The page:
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Rome

[Caesar after the battle of Pharsalia.]

Caesar surveyed the field of battle after the victory of Pharsalia, not with the feelings of exultation which might have been expected in a victorious general, but with compassion and sorrow for the fallen soldiers whose dead bodies covered the ground. After gazing upon the scene sadly and in silence for a time, he said, "They would have it so," and thus dismissed from his mind all sense of his own responsibility for the consequences which had ensued.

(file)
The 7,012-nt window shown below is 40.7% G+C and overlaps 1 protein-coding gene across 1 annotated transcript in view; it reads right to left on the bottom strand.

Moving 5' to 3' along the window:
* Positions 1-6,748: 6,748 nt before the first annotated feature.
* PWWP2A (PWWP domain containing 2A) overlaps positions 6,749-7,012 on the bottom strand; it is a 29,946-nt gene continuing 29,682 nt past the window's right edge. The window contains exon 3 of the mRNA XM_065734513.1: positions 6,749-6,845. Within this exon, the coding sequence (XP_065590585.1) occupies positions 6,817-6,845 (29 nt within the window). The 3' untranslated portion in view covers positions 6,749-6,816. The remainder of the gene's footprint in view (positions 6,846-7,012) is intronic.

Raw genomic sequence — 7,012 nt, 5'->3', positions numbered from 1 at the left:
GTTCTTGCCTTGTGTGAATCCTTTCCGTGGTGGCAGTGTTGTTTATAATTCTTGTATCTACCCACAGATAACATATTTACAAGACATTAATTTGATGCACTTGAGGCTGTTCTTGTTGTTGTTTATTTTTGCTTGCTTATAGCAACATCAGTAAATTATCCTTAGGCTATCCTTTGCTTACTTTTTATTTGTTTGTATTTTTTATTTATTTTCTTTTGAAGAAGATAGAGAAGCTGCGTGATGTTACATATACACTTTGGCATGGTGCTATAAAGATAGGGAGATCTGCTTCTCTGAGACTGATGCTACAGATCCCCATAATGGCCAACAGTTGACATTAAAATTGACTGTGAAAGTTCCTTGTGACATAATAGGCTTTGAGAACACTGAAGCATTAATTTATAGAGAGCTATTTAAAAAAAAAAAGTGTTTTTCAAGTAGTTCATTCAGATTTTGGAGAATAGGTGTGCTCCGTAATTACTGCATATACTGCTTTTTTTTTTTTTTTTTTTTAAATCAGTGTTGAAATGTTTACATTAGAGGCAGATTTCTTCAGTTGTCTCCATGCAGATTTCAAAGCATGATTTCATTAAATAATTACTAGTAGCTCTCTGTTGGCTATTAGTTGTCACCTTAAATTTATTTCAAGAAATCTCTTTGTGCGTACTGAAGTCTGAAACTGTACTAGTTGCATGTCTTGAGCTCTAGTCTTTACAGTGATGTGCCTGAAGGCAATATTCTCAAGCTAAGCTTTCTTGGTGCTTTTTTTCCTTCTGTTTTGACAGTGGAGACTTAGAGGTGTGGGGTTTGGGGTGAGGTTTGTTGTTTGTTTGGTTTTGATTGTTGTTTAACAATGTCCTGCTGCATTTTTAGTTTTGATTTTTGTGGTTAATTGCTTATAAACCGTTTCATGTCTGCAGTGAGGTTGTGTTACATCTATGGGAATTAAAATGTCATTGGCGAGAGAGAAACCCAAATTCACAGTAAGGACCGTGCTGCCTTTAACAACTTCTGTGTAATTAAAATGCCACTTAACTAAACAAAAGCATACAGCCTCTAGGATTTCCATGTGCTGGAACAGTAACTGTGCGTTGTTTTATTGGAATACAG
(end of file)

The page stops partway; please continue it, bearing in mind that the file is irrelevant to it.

[His clemency.] [Caesar pursues Pompey.]

[Caesar again at Rome.] [Combinations against him.] [Veni, vidi, vici.]

Caesar's greatness and glory came at last to a very sudden and violent end. He was assassinated. All the attendant circumstances of this deed, too, were of the most extraordinary character, and thus the dramatic interest which adorns all parts of the great conqueror's history marks strikingly its end.

[Jealousies awakened by Caesar's power.] [The Roman Constitution.] [Struggles and Conflicts.]

The Grandeur and Failure of its Civilization

by John Lord

 

Epochs of Ancient History

by A.H. Beesley

1921

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